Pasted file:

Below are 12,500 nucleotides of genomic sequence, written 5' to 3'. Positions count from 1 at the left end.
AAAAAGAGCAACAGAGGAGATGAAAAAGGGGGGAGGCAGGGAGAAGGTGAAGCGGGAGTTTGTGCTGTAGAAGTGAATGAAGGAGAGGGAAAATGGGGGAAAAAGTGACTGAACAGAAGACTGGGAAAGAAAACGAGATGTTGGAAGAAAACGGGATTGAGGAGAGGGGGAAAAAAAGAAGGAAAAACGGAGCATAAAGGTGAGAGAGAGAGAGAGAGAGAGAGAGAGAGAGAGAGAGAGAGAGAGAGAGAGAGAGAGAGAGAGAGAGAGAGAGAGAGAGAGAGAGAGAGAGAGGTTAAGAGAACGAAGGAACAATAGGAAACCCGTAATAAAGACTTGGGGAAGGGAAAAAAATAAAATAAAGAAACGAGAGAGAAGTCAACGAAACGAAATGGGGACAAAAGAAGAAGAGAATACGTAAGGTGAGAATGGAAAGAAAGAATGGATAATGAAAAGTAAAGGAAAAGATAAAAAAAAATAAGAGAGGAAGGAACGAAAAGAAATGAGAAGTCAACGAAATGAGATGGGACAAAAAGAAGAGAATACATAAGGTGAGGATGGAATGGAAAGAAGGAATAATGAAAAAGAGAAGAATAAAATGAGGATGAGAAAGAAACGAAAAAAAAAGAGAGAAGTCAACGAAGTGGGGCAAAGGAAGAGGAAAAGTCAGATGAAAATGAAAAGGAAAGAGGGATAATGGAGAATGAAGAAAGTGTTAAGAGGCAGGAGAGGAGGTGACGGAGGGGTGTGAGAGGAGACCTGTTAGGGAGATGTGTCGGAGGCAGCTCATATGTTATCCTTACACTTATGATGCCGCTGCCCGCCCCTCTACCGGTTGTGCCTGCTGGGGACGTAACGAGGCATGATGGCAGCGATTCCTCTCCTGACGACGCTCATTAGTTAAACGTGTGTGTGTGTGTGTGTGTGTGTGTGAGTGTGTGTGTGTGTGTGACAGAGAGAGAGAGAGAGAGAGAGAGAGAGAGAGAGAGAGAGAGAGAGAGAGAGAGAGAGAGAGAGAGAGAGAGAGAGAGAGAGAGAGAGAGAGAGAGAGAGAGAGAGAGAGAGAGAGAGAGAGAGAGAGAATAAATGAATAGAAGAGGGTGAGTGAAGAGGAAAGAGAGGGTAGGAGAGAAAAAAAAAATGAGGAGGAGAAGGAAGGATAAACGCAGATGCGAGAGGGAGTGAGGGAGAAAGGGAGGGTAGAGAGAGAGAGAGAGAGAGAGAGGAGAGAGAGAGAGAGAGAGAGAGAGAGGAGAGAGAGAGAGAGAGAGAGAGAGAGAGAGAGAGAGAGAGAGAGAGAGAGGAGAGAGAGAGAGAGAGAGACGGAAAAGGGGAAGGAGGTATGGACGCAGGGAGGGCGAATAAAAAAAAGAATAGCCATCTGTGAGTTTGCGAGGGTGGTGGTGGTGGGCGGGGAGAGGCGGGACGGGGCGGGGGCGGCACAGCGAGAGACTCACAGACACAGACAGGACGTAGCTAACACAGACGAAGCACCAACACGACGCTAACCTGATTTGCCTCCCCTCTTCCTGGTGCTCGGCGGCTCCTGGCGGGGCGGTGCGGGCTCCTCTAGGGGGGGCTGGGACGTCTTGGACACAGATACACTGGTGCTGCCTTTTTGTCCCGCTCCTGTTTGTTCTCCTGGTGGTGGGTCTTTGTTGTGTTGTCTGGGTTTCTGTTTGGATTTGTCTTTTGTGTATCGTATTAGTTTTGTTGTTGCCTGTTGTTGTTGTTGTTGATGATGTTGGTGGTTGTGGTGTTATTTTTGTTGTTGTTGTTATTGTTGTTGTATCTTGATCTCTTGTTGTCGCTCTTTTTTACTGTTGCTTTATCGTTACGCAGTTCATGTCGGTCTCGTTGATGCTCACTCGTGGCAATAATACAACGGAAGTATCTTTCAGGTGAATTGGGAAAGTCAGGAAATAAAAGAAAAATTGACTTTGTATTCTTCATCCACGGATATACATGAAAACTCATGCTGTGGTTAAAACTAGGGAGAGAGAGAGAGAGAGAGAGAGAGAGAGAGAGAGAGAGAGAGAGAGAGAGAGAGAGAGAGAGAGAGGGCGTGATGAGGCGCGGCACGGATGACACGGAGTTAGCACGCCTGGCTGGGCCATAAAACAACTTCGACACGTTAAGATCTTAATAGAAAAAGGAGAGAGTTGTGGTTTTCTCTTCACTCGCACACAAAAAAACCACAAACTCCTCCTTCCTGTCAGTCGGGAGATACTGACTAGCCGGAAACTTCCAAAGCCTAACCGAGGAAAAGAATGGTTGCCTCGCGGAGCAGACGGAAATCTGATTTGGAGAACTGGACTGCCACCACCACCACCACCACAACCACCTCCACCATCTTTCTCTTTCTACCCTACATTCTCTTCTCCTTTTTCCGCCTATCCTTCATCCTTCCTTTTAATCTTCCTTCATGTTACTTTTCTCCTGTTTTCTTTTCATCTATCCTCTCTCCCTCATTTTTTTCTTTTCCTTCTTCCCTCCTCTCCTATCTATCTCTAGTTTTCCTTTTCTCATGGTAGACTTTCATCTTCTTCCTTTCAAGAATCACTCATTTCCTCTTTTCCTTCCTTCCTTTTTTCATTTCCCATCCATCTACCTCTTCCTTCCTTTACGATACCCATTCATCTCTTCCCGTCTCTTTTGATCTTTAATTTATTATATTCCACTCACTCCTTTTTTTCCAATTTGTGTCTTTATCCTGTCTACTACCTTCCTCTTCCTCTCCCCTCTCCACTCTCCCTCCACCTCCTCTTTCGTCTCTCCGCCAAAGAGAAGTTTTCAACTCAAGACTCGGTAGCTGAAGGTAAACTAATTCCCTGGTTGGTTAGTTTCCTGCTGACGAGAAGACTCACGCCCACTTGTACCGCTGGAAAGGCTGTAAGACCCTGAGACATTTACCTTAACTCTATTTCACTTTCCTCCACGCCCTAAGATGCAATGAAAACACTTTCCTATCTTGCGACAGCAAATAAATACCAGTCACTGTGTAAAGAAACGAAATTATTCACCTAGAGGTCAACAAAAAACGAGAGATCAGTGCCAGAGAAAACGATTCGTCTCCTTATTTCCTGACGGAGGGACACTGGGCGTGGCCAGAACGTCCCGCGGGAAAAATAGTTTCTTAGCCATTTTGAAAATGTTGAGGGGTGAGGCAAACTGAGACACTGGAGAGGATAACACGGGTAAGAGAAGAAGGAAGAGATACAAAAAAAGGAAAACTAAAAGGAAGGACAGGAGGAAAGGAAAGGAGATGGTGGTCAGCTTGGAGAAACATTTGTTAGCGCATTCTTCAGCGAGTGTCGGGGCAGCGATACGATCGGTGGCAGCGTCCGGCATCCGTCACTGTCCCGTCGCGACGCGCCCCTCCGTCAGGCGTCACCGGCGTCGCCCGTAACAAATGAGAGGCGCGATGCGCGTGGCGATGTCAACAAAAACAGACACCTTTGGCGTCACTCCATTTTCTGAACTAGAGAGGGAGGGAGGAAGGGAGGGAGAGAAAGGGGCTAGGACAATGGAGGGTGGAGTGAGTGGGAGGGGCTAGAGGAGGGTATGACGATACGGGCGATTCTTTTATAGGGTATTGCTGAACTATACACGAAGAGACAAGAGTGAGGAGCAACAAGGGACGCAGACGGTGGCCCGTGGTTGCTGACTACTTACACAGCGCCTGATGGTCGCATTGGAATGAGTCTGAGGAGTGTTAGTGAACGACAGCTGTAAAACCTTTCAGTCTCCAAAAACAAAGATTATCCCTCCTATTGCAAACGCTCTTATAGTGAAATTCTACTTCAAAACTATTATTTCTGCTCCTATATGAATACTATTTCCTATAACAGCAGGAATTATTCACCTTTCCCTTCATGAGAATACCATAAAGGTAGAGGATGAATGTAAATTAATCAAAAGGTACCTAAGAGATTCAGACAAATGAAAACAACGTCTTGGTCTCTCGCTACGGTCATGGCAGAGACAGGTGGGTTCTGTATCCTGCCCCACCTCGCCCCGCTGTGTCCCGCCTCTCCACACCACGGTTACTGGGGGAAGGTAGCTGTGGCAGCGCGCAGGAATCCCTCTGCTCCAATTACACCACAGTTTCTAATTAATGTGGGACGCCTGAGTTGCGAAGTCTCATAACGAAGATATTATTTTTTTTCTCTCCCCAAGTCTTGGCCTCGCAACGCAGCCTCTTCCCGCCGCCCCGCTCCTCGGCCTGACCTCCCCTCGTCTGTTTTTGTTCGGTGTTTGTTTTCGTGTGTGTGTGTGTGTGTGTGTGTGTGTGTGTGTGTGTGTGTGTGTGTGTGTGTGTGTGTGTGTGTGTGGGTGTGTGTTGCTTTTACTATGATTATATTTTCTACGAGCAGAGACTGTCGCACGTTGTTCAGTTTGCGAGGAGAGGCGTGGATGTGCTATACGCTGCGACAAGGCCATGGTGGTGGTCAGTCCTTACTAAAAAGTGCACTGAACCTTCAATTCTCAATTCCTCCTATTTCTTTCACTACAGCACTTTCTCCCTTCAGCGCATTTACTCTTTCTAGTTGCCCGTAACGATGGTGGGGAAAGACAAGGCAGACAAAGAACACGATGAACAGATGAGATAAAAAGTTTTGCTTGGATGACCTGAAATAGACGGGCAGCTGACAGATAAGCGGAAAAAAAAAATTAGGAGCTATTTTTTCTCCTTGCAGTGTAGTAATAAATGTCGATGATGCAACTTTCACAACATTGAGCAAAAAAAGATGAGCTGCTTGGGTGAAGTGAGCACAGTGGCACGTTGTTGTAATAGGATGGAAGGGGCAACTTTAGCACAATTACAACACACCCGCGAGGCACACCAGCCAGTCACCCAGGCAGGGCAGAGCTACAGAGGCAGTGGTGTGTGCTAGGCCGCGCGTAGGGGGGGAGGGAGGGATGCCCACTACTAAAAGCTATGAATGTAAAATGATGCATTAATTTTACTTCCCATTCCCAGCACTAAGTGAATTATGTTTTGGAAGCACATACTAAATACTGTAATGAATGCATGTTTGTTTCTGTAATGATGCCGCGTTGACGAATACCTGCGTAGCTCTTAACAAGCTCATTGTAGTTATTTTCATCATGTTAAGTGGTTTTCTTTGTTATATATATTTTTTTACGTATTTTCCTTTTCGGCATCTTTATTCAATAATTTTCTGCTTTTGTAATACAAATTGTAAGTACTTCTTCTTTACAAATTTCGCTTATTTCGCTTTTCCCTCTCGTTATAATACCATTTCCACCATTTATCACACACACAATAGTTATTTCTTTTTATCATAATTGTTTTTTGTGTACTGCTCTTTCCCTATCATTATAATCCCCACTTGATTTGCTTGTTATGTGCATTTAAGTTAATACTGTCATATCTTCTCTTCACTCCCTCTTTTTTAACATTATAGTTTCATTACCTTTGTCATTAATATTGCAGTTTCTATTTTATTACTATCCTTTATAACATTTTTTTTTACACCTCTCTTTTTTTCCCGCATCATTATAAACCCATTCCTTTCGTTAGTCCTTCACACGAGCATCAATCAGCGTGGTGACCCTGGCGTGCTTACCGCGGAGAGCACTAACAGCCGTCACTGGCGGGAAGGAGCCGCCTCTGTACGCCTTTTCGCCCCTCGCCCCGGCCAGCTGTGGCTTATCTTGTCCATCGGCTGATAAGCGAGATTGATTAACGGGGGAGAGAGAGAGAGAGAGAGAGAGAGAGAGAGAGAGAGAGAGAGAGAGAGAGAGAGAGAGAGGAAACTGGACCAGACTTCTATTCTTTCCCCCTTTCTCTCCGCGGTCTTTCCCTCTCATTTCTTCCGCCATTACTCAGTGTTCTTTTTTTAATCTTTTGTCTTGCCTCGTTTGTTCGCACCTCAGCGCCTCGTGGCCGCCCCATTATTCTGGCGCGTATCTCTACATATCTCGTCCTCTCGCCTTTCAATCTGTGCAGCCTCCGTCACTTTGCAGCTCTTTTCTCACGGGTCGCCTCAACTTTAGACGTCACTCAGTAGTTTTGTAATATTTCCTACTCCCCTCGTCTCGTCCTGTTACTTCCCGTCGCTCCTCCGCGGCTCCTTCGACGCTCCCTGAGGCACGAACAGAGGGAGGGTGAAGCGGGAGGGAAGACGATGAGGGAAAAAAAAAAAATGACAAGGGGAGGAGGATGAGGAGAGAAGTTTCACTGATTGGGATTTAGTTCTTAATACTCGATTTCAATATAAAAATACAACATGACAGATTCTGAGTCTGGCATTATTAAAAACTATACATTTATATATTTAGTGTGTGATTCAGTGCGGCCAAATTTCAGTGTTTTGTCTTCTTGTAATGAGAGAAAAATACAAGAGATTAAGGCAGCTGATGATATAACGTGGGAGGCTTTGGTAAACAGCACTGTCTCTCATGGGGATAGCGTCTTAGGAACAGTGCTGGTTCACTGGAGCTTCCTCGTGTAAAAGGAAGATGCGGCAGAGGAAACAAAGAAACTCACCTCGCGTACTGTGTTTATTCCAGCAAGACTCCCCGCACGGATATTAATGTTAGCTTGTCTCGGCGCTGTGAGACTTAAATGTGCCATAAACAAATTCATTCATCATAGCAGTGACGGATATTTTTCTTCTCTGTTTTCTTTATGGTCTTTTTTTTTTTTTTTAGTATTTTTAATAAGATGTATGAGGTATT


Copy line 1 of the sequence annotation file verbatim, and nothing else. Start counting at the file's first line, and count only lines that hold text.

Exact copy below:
Below are 12,500 nucleotides of genomic sequence, written 5' to 3'. Positions count from 1 at the left end.